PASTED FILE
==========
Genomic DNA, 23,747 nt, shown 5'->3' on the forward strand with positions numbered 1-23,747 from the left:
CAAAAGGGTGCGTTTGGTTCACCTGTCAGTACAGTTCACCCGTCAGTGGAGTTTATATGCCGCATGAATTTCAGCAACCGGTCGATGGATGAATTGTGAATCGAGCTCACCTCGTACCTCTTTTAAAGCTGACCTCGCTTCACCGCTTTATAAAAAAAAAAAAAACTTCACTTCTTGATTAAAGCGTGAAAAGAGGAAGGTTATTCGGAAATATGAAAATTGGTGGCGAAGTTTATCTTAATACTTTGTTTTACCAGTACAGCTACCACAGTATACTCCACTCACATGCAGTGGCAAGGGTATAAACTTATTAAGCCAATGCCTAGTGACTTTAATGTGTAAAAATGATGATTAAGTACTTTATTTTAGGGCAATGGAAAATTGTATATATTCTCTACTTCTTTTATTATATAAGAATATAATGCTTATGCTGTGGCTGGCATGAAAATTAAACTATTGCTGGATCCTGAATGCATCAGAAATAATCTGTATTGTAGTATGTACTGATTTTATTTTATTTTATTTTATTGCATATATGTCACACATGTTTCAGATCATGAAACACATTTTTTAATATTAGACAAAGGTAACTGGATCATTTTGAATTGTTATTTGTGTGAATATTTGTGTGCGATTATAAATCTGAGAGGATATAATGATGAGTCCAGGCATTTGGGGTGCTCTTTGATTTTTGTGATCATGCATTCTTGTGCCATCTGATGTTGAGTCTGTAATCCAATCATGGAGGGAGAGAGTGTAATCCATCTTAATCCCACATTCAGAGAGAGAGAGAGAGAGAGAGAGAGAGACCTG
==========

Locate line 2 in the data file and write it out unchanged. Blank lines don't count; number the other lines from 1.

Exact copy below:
CAAAAGGGTGCGTTTGGTTCACCTGTCAGTACAGTTCACCCGTCAGTGGAGTTTATATGCCGCATGAATTTCAGCAACCGGTCGATGGATGAATTGTGAATCGAGCTCACCTCGTACCTCTTTTAAAGCTGACCTCGCTTCACCGCTTTATAAAAAAAAAAAAAACTTCACTTCTTGATTAAAGCGTGAAAAGAGGAAGGTTATTCGGAAATATGAAAATTGGTGGCGAAGTTTATCTTAATACTTTGTTTTACCAGTACAGCTACCACAGTATACTCCACTCACATGCAGTGGCAAGGGTATAAACTTATTAAGCCAATGCCTAGTGACTTTAATGTGTAAAAATGATGATTAAGTACTTTATTTTAGGGCAATGGAAAATTGTATATATTCTCTACTTCTTTTATTATATAAGAATATAATGCTTATGCTGTGGCTGGCATGAAAATTAAACTATTGCTGGATCCTGAATGCATCAGAAATAATCTGTATTGTAGTATGTACTGATTTTATTTTATTTTATTTTATTGCATATATGTCACACATGTTTCAGATCATGAAACACATTTTTTAATATTAGACAAAGGTAACTGGATCATTTTGAATTGTTATTTGTGTGAATATTTGTGTGCGATTATAAATCTGAGAGGATATAATGATGAGTCCAGGCATTTGGGGTGCTCTTTGATTTTTGTGATCATGCATTCTTGTGCCATCTGATGTTGAGTCTGTAATCCAATCATGGAGGGAGAGAGTGTAATCCATCTTAATCCCACATTCAGAGAGAGAGAGAGAGAGAGAGAGAGAGACCTG